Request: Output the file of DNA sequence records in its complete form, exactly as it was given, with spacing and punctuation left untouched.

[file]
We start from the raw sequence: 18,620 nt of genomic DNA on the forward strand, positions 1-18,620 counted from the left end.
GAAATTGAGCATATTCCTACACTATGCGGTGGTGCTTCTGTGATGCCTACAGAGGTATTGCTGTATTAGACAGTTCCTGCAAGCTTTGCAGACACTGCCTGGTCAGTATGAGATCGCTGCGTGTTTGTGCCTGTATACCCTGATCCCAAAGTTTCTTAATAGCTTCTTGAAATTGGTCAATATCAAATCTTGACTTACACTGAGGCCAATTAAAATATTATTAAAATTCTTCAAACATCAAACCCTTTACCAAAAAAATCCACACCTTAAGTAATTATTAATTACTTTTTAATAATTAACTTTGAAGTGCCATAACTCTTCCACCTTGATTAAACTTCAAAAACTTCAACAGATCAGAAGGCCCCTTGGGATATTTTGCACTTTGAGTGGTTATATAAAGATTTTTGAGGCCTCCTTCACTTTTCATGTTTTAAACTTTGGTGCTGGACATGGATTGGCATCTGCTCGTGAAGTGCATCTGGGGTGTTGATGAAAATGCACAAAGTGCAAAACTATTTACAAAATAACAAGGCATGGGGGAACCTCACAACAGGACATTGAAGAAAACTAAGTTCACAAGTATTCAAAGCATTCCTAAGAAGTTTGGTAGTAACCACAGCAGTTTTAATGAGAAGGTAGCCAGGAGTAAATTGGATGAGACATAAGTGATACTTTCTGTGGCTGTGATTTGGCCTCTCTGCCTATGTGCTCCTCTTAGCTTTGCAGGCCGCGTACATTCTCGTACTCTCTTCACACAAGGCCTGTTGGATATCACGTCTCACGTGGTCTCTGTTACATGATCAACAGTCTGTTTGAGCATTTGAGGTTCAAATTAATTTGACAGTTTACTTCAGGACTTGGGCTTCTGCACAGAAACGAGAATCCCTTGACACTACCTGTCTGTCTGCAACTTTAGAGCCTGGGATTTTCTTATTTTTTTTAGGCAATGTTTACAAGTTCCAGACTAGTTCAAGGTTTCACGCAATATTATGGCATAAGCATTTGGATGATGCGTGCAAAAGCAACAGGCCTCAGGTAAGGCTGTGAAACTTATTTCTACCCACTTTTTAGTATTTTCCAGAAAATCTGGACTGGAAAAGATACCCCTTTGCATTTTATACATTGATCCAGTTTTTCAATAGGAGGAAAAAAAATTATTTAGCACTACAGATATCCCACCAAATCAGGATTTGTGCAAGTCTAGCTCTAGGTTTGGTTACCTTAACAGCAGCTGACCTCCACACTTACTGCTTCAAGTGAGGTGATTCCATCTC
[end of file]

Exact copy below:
We start from the raw sequence: 18,620 nt of genomic DNA on the forward strand, positions 1-18,620 counted from the left end.
GAAATTGAGCATATTCCTACACTATGCGGTGGTGCTTCTGTGATGCCTACAGAGGTATTGCTGTATTAGACAGTTCCTGCAAGCTTTGCAGACACTGCCTGGTCAGTATGAGATCGCTGCGTGTTTGTGCCTGTATACCCTGATCCCAAAGTTTCTTAATAGCTTCTTGAAATTGGTCAATATCAAATCTTGACTTACACTGAGGCCAATTAAAATATTATTAAAATTCTTCAAACATCAAACCCTTTACCAAAAAAATCCACACCTTAAGTAATTATTAATTACTTTTTAATAATTAACTTTGAAGTGCCATAACTCTTCCACCTTGATTAAACTTCAAAAACTTCAACAGATCAGAAGGCCCCTTGGGATATTTTGCACTTTGAGTGGTTATATAAAGATTTTTGAGGCCTCCTTCACTTTTCATGTTTTAAACTTTGGTGCTGGACATGGATTGGCATCTGCTCGTGAAGTGCATCTGGGGTGTTGATGAAAATGCACAAAGTGCAAAACTATTTACAAAATAACAAGGCATGGGGGAACCTCACAACAGGACATTGAAGAAAACTAAGTTCACAAGTATTCAAAGCATTCCTAAGAAGTTTGGTAGTAACCACAGCAGTTTTAATGAGAAGGTAGCCAGGAGTAAATTGGATGAGACATAAGTGATACTTTCTGTGGCTGTGATTTGGCCTCTCTGCCTATGTGCTCCTCTTAGCTTTGCAGGCCGCGTACATTCTCGTACTCTCTTCACACAAGGCCTGTTGGATATCACGTCTCACGTGGTCTCTGTTACATGATCAACAGTCTGTTTGAGCATTTGAGGTTCAAATTAATTTGACAGTTTACTTCAGGACTTGGGCTTCTGCACAGAAACGAGAATCCCTTGACACTACCTGTCTGTCTGCAACTTTAGAGCCTGGGATTTTCTTATTTTTTTTAGGCAATGTTTACAAGTTCCAGACTAGTTCAAGGTTTCACGCAATATTATGGCATAAGCATTTGGATGATGCGTGCAAAAGCAACAGGCCTCAGGTAAGGCTGTGAAACTTATTTCTACCCACTTTTTAGTATTTTCCAGAAAATCTGGACTGGAAAAGATACCCCTTTGCATTTTATACATTGATCCAGTTTTTCAATAGGAGGAAAAAAAATTATTTAGCACTACAGATATCCCACCAAATCAGGATTTGTGCAAGTCTAGCTCTAGGTTTGGTTACCTTAACAGCAGCTGACCTCCACACTTACTGCTTCAAGTGAGGTGATTCCATCTC